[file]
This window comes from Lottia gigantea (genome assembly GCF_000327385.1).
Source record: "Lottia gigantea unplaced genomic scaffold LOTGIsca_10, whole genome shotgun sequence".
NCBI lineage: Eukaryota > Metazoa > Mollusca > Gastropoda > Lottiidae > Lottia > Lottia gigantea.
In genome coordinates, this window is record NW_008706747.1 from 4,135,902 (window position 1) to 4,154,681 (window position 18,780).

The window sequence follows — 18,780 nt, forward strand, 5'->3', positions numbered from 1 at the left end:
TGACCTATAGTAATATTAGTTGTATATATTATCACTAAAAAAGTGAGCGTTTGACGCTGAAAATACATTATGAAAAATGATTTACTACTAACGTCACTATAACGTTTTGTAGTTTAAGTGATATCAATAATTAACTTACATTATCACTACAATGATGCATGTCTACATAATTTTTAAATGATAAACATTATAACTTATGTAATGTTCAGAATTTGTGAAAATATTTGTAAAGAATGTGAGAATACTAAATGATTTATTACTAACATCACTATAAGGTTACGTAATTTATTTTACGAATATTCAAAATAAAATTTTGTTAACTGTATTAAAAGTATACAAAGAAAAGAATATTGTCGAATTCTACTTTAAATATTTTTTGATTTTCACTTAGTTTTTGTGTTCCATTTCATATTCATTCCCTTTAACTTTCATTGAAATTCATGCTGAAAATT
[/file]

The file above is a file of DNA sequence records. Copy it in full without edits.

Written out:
This window comes from Lottia gigantea (genome assembly GCF_000327385.1).
Source record: "Lottia gigantea unplaced genomic scaffold LOTGIsca_10, whole genome shotgun sequence".
NCBI lineage: Eukaryota > Metazoa > Mollusca > Gastropoda > Lottiidae > Lottia > Lottia gigantea.
In genome coordinates, this window is record NW_008706747.1 from 4,135,902 (window position 1) to 4,154,681 (window position 18,780).

The window sequence follows — 18,780 nt, forward strand, 5'->3', positions numbered from 1 at the left end:
TGACCTATAGTAATATTAGTTGTATATATTATCACTAAAAAAGTGAGCGTTTGACGCTGAAAATACATTATGAAAAATGATTTACTACTAACGTCACTATAACGTTTTGTAGTTTAAGTGATATCAATAATTAACTTACATTATCACTACAATGATGCATGTCTACATAATTTTTAAATGATAAACATTATAACTTATGTAATGTTCAGAATTTGTGAAAATATTTGTAAAGAATGTGAGAATACTAAATGATTTATTACTAACATCACTATAAGGTTACGTAATTTATTTTACGAATATTCAAAATAAAATTTTGTTAACTGTATTAAAAGTATACAAAGAAAAGAATATTGTCGAATTCTACTTTAAATATTTTTTGATTTTCACTTAGTTTTTGTGTTCCATTTCATATTCATTCCCTTTAACTTTCATTGAAATTCATGCTGAAAATT